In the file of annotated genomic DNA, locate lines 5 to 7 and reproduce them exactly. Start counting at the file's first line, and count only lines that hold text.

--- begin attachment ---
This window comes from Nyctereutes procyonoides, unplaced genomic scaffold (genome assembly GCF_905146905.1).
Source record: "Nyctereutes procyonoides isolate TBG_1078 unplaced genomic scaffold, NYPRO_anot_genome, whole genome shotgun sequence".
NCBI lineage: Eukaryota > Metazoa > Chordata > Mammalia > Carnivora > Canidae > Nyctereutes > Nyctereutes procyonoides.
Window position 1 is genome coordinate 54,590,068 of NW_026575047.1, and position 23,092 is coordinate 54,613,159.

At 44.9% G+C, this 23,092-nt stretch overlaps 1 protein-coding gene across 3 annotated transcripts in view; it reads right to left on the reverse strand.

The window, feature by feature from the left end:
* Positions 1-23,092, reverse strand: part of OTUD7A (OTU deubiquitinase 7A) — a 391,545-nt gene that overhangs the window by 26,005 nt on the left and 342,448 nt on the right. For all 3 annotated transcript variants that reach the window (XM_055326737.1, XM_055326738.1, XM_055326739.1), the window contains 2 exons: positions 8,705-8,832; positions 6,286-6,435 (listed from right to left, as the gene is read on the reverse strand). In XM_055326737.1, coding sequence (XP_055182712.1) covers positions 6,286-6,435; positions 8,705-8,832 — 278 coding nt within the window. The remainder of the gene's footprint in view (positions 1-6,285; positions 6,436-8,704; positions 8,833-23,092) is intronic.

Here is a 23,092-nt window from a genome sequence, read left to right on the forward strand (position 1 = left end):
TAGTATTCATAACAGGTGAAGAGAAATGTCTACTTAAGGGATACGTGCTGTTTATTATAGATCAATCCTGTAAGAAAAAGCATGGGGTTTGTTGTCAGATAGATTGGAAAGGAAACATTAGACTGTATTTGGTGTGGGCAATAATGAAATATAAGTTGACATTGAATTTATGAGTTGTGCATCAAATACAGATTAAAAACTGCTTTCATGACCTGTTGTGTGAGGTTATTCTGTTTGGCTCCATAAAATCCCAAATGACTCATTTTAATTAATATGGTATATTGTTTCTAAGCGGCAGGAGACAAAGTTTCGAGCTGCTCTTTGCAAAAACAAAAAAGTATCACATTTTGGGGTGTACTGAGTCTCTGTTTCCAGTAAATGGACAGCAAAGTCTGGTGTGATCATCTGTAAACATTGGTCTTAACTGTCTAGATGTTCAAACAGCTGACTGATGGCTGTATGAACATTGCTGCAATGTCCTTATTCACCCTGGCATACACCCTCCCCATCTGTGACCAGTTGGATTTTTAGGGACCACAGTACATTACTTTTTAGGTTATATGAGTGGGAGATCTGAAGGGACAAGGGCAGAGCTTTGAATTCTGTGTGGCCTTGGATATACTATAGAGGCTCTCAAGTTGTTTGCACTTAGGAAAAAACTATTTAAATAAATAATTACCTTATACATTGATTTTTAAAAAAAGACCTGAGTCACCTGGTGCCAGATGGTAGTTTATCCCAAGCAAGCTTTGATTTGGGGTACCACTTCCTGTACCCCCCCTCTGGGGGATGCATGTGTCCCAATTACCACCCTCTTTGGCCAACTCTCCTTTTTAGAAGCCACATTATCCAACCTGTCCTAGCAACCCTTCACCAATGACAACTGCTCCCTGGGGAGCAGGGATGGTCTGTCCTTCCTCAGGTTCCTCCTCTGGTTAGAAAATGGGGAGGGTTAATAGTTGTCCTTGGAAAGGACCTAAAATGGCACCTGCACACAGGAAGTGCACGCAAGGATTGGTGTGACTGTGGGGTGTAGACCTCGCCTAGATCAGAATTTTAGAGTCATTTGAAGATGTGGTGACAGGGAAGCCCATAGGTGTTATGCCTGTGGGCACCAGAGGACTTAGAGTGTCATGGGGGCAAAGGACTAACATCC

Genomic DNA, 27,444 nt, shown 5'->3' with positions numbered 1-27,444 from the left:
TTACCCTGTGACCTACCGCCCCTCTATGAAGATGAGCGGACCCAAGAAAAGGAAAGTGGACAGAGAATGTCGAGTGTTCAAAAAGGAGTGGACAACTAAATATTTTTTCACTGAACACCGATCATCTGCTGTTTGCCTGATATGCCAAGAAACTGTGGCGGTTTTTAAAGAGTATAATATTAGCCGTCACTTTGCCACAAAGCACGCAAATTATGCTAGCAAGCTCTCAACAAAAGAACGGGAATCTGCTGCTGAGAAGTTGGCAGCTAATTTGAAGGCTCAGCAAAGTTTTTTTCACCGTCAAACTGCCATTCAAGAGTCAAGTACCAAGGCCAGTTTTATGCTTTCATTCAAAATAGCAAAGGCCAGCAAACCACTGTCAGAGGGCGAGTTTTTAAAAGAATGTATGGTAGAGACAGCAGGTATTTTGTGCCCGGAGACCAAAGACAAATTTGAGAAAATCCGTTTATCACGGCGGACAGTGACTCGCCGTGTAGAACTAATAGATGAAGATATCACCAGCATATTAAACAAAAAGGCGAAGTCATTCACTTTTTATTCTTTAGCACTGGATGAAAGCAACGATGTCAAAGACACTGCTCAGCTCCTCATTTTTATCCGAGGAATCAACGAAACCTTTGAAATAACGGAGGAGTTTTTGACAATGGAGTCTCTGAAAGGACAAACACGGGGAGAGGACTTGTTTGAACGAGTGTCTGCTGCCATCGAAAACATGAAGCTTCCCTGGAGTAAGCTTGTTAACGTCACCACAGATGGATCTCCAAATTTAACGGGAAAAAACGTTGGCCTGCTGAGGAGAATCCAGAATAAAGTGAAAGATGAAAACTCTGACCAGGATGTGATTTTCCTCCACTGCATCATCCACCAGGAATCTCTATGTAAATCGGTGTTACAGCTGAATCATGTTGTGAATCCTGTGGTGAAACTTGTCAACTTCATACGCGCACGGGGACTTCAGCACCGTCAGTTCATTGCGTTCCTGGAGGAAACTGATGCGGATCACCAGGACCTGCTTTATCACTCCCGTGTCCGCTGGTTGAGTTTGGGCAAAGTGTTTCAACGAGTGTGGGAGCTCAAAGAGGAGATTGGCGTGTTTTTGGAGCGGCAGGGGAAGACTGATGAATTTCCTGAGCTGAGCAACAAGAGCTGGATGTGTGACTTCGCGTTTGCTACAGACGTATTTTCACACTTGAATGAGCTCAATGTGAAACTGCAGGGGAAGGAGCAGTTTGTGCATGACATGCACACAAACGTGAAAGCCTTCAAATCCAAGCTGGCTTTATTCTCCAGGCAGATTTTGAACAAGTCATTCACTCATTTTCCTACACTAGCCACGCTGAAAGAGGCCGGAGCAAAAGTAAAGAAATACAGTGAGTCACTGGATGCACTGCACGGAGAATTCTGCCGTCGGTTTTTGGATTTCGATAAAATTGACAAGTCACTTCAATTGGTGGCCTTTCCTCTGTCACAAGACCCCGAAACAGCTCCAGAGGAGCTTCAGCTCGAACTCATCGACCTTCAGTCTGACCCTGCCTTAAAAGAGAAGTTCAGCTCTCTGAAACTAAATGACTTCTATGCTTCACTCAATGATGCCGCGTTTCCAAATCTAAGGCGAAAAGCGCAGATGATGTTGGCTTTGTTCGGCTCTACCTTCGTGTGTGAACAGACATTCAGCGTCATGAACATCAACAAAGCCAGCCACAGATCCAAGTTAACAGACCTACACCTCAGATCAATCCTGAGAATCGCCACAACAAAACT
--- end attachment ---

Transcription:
At 44.9% G+C, this 23,092-nt stretch overlaps 1 protein-coding gene across 3 annotated transcripts in view; it reads right to left on the reverse strand.

The window, feature by feature from the left end:
* Positions 1-23,092, reverse strand: part of OTUD7A (OTU deubiquitinase 7A) — a 391,545-nt gene that overhangs the window by 26,005 nt on the left and 342,448 nt on the right. For all 3 annotated transcript variants that reach the window (XM_055326737.1, XM_055326738.1, XM_055326739.1), the window contains 2 exons: positions 8,705-8,832; positions 6,286-6,435 (listed from right to left, as the gene is read on the reverse strand). In XM_055326737.1, coding sequence (XP_055182712.1) covers positions 6,286-6,435; positions 8,705-8,832 — 278 coding nt within the window. The remainder of the gene's footprint in view (positions 1-6,285; positions 6,436-8,704; positions 8,833-23,092) is intronic.